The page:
Skandia says Swedish recession could cost pension pots SEK1.2m
A recession in Sweden could cost individual pension savers as much as SEK1.2m (€115,000) each in terms of future pension capital, according to research by pension provider Skandia.
The figure comes from a detailed study examining the possible effects of a Swedish recession – similar to the one that hit the country in the early 1990s – on pension savings. Skandia said the study was the first of its kind.
Mattias Munter, pension economist at Skandia, said: “Tomorrow’s pensioners will be affected more than previously by developments on the stock exchanges. As the occupational pensions and personal savings become more important, coming economic crises also become a major factor for the Swedes’ pension savings.”
Skandia said that customers would need to save between SEK1,735 and SEK2,835 a month extra to compensate for such an economic downturn, depending on their salary level.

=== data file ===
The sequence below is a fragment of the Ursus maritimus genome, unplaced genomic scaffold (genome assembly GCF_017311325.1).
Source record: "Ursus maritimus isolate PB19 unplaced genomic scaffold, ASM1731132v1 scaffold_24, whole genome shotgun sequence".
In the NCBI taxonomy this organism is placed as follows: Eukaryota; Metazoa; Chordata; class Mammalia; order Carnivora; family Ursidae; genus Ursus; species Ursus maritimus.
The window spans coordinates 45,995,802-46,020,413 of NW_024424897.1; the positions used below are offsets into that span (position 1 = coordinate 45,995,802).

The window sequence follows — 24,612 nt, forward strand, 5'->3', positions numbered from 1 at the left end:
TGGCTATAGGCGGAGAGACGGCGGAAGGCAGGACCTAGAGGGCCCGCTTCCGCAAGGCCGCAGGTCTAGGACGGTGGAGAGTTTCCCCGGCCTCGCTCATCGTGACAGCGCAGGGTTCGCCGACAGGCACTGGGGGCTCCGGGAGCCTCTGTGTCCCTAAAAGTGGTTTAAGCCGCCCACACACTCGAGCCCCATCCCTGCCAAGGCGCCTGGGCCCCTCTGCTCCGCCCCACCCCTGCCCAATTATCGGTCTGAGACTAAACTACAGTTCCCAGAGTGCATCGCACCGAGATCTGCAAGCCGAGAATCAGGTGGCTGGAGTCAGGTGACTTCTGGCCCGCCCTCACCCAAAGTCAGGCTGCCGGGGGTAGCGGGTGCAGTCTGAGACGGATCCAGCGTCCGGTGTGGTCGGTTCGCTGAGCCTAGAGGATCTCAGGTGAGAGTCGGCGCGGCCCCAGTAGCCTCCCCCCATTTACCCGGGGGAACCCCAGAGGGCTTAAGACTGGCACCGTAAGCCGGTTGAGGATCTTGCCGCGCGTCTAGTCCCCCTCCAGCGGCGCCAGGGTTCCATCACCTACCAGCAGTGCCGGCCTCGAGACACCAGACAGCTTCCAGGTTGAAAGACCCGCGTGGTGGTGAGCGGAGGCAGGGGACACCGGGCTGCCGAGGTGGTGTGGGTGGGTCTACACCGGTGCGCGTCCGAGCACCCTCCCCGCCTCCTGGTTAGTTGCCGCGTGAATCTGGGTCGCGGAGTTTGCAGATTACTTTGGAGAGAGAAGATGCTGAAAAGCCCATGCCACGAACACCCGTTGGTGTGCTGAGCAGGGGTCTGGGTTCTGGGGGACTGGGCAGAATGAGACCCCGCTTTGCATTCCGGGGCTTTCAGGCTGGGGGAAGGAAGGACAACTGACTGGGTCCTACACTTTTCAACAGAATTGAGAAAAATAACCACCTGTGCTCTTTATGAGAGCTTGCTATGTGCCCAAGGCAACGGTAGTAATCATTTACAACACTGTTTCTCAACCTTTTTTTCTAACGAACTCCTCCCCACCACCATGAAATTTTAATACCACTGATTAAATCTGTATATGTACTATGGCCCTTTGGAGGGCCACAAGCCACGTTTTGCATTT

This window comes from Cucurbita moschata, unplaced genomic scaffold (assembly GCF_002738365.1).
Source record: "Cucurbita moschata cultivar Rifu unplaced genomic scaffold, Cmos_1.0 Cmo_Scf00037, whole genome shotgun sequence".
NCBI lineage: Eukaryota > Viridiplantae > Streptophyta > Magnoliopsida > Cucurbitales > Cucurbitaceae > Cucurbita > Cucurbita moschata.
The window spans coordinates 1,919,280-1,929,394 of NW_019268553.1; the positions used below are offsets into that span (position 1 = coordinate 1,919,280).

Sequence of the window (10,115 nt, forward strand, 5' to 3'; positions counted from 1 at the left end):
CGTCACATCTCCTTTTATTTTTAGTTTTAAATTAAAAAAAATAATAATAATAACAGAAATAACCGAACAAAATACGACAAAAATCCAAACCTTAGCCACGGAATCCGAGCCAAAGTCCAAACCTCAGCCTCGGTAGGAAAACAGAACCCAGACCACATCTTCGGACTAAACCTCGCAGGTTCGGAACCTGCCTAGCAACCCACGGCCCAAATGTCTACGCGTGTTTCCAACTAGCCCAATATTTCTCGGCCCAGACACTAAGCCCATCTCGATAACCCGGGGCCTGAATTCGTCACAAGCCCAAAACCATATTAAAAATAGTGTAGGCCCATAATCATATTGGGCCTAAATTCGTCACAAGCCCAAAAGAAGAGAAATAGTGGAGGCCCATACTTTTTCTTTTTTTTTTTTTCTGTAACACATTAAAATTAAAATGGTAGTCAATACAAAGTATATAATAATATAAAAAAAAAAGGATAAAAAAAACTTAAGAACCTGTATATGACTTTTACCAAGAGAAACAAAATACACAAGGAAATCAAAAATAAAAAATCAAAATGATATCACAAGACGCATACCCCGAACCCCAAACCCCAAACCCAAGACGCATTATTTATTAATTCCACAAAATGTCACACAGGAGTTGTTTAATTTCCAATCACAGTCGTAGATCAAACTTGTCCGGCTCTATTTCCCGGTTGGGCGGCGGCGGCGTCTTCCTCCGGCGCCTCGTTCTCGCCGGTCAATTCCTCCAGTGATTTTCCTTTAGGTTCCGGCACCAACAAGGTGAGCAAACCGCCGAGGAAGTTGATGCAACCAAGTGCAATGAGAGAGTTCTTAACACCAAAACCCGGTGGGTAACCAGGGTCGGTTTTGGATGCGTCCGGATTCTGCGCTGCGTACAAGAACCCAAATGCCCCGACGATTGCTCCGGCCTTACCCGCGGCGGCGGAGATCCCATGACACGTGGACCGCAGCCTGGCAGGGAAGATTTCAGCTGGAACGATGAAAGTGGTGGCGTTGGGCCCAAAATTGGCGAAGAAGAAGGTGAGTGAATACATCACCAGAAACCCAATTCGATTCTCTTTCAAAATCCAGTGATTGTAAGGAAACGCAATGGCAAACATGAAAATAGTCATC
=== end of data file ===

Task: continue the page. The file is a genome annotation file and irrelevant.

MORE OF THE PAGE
The study examined the effects of three different potential economic crises: one in 2020, resulting in no capital increase for two years; a more serious recession next year with no increase for four years; and a serious crisis hitting in 2030 resulting in no increase for four years.
The firm applied these scenarios to four professions in different salary categories, including an assistant nurse, a painter, a senior high-school teacher and a software and systems developer.
The results showed that the most serious recession scenario, in 2030, would mean that the highest earner – the software and systems developer – would have to save an extra SEK1.24m to fully compensate for losses on their savings.
Munter warned, however, that the future remained completely unpredictable: “Reality is much more uncertain than forecasts. It is clearly difficult to say exactly when an economic downturn will strike or how deep it will be. What we certainly know is that historically one or more economic crises occur during a person’s working life.”
This study was based on people born in 1979, established in the labour market and assumed to retire at age 69 having had occupational pension arrangements throughout their whole working life.
Building investor resilience in a downturn
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